2. This topic couldn’t have come up at a more appropriate time for me! With a release date of 12-07, I’m trying to decide what to do with the money I set aside for marketing. I agree with you, I’m building a brand, not one book.
    Deciding where and how to get the most bang for my money is daunting.
    I’m having a few ads designed and am selecting which sites I’ll use.

    Maybe someone will share their insight with you today and I’ll eavesdrop!

  3. Thanks for posting this today. I was once told that the only thing an author could really do was get reviews and put there work up for free and advertise it on sites that will tweet, email etc. to their followers that there’s a free book up. 9 He’s a publisher!! Ack!)
    I think this is a very near sited view! I agree with you that you need to concentrate on creating a brand not just advertise a book. That’s how you create a loyal following which turns into steady sales. It’s a fact that you have to do your own marketing and I firmly believe you have to spend money to make money.
    I also believe that we might be training a whole generation to expect books to be free or as close to that as possible. I already know a handful of people that NEVER spend money on books, they only shop freebies. That marketing strategy, which has been useful, may come back to haunt us.

    1. Oh the price of books. Sigh. I don’t even want to go there on a Monday. 🙂 I’ve seen plenty of books do well and tank in sales with and without advertising. What advertising does is to at least get the conversation going about your book in the reader’s mind. Advertising doesn’t make sales, it plants the seed.

  4. This was very helpful Avery. Being in the early stages i want to ‘build’ my business and advertising fits in there. But knowing where to go and how to budget is going to be a big stepping stone for me. This post is a great insight.

    Thanks, now you may commence with relaxing in the lagoon!


    1. Hey girlie! I think of my advertising budget the same way I think of the money I take into a casino. If I lose it all and don’t get anything in return, I’ll still be able to buy groceries that week.

      1. I like this attitude toward marketing bucks…a nice variation on the ROI thing…as long as we don’t get your expectations up too high, it makes sense, and I really like your analogy. This is a very informative post. Well done!

  5. Fascinating stuff, Avery. And I love your ad, with the doctor prescribing passion. Very clever, and I also think it represents you well. Good good luck with Passion Creek!

  6. Avery, what you say makes a lot of sense. Paying for advertising is not something I’d considered, but I may rethink that. Common wisdom says that it also helps to have more than one book available – the more the merrier, actually, to increase the amount of notice any of your books get. So is it worth it to pay to advertise your debut book, or save the $$$ for when you have more than one available? Hmmm. Spend money to make money says yes. Where’s an economist when we need one?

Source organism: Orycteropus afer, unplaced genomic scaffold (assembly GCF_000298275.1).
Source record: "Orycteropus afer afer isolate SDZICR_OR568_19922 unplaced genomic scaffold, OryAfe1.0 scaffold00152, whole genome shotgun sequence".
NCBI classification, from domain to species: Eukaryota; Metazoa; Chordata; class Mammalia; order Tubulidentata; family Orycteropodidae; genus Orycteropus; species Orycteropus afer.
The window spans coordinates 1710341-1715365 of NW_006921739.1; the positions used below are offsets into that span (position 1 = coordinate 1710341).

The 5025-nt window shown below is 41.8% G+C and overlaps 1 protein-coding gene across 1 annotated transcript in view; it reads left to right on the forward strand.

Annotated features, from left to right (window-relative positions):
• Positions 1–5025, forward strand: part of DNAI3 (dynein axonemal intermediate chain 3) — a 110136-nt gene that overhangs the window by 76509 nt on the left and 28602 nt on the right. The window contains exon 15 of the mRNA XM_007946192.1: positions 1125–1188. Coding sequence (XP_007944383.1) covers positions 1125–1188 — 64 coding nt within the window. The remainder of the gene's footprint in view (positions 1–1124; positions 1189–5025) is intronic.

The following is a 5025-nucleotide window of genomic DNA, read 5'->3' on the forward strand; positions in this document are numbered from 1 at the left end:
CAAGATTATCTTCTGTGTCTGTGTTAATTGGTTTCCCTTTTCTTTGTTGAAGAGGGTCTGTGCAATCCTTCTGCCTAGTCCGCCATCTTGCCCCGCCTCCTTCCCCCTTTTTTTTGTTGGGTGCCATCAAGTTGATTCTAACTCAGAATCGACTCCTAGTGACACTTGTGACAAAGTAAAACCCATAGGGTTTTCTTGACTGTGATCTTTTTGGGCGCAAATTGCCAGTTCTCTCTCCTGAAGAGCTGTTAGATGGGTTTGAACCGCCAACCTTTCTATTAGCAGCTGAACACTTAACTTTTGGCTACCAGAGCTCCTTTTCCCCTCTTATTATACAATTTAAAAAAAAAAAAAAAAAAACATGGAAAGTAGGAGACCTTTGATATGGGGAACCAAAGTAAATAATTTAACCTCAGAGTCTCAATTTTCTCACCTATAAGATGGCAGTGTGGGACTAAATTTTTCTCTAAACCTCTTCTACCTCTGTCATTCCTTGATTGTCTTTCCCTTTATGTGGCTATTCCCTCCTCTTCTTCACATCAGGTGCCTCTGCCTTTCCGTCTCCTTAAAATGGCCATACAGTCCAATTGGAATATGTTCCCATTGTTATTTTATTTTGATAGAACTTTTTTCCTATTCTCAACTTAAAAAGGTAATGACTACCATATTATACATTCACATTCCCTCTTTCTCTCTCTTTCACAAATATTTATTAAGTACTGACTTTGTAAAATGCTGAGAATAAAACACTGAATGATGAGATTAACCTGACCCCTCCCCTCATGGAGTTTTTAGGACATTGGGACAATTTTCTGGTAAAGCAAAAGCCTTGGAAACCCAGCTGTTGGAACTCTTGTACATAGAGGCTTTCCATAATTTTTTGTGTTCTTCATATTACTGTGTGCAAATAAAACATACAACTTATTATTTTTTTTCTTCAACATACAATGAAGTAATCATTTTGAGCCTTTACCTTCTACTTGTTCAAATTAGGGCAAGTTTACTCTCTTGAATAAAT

7. A big topic for many writers is finding readers – I wonder if marketing/paid advertising is the way to deal with the gap, especially for digital-first publishers? I don’t know. Maybe there is a model out there on Internet paid advertising that could give some guidance. What you’ve outlined here – as I say above – is great information – you should do a workshop (mind at work:)…

  8. Hi Avery! The way my favorite but then unknown author hooked me was by handing me a free book at a convention one day. That was three years ago. I’ve since paid hard cold cash for 50 of her books! I can’t honestly say I’ve ever bought an unknown to me author’s book from an ad I saw. Not that I wouldn’t but my fave kind of advertising is grassroots, word of mouth. And I’m pretty partial to wearing this really cute tee-shirt out and about now and then…something about a series having to do with a creek… xoxoxoxo

    1. You know what though Carlene, I’d argue that the free book you got was an ad. Every piece of promo is an ad – it’s just some ads you get to walk away with. 🙂

  9. HI Avery,
    Even with a targeted marketing strategy, there’s no guarantee that your readers will see the ads – they might be offline all weekend, for instance. That was always frustrating for me. I overspent on advertising for the first few books with the “Build a brand” mentality. Did it help? I dunno. I’m not shooting through the roof with sales, but I do get a lot of interest in my new books and my backlist isn’t dead. Readers hang out at different watercoolers. I’ve done FB ads, goodreads giveaways, blogtours with giveaways, contests, posting excerpts, interviews. I find that I get more satisfaction out of doing the promotional styles I like. And once I have a reader, I make sure they are on my newsletter list. That’s liquid gold.

  10. Avery, that ad is brilliant. I love it! It tells me a lot about what I think I can expect from one of your books: passion, of course–and some sass and fun. That’s a perfect combination for me as a reader.

    I admire your chutzpah–go get ’em!

Comments are closed.